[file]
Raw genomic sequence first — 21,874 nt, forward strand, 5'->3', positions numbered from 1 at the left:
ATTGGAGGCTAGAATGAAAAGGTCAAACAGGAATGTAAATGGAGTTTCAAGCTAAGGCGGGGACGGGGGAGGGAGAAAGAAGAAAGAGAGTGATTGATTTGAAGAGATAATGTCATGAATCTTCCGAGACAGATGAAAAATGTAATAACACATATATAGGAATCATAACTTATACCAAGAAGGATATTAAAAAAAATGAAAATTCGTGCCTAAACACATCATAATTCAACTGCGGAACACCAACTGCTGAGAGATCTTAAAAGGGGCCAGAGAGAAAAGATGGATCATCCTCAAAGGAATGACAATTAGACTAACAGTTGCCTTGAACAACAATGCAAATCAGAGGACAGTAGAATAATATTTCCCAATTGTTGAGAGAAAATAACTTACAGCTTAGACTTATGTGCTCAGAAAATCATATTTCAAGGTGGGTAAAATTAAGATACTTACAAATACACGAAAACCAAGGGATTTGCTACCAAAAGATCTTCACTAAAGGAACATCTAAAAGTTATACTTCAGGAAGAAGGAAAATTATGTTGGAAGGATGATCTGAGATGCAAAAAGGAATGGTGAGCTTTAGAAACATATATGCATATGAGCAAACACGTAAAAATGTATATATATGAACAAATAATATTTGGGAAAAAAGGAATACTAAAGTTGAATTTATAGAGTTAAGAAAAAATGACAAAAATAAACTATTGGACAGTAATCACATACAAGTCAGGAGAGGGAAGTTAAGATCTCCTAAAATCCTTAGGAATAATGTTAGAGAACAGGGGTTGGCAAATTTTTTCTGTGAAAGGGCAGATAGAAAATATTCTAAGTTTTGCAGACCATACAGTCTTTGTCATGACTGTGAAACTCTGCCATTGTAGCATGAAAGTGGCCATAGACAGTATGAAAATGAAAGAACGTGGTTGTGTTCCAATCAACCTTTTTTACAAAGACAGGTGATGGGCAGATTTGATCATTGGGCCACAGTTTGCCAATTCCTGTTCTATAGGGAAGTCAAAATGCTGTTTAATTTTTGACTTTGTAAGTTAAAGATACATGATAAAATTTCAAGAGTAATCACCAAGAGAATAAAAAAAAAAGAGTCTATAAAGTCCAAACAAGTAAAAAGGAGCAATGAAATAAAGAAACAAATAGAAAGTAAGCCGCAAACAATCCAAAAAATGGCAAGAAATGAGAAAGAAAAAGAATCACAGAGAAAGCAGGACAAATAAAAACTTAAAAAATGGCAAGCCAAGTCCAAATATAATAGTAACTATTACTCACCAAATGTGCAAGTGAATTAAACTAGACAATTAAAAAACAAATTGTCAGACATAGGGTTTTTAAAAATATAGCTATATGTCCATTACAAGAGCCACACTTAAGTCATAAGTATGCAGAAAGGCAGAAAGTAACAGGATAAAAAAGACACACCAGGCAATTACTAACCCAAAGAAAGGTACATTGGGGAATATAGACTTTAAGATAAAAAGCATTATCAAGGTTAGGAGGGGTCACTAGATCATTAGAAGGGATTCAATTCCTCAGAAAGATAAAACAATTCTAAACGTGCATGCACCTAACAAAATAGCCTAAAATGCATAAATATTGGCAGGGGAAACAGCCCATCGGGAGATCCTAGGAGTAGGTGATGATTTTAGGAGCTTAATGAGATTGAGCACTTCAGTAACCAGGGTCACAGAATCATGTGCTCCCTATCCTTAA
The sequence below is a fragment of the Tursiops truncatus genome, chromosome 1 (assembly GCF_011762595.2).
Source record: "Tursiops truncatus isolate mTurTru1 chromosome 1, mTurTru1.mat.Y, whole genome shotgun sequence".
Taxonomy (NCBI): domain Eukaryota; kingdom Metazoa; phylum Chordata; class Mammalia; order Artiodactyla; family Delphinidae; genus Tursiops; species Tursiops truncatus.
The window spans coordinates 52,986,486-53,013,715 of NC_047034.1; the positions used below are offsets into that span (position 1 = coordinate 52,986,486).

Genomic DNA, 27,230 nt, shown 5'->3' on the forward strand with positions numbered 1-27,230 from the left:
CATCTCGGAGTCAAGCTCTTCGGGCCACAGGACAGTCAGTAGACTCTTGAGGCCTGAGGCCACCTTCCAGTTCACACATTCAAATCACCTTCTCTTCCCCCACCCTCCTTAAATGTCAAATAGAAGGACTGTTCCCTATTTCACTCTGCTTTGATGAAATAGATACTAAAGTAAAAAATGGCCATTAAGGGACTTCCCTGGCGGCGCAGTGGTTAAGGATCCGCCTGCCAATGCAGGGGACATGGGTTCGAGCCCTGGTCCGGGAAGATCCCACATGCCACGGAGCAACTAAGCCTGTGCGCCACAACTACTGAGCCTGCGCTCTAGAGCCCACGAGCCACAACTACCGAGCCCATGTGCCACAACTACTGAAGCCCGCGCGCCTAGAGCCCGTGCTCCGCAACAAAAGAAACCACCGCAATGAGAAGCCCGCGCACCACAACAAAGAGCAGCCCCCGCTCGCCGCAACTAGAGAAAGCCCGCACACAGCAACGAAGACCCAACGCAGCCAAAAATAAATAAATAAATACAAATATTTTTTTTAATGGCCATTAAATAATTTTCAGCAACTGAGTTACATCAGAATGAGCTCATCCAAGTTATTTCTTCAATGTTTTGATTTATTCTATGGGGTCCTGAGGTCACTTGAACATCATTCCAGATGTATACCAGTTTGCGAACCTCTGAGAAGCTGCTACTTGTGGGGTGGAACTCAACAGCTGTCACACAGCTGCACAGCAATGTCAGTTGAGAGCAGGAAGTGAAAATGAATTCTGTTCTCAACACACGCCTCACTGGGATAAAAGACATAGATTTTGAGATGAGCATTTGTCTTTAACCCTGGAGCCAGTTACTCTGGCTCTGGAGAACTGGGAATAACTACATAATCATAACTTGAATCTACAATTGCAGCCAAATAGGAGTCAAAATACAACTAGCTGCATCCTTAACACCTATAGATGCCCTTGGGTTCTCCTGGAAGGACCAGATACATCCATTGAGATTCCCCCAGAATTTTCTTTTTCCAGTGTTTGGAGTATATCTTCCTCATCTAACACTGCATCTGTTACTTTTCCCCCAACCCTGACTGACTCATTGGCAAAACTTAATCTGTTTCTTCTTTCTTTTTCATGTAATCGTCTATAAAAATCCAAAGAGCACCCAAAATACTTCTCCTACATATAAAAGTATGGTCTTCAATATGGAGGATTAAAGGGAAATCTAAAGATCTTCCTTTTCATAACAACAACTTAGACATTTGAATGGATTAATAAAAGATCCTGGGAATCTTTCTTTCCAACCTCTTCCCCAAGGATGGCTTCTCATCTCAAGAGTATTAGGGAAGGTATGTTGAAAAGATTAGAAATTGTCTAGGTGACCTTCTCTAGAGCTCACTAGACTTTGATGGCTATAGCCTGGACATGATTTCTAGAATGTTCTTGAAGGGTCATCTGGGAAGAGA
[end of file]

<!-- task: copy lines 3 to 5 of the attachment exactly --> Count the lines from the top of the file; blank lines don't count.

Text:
The sequence below is a fragment of the Tursiops truncatus genome, chromosome 1 (assembly GCF_011762595.2).
Source record: "Tursiops truncatus isolate mTurTru1 chromosome 1, mTurTru1.mat.Y, whole genome shotgun sequence".
Taxonomy (NCBI): domain Eukaryota; kingdom Metazoa; phylum Chordata; class Mammalia; order Artiodactyla; family Delphinidae; genus Tursiops; species Tursiops truncatus.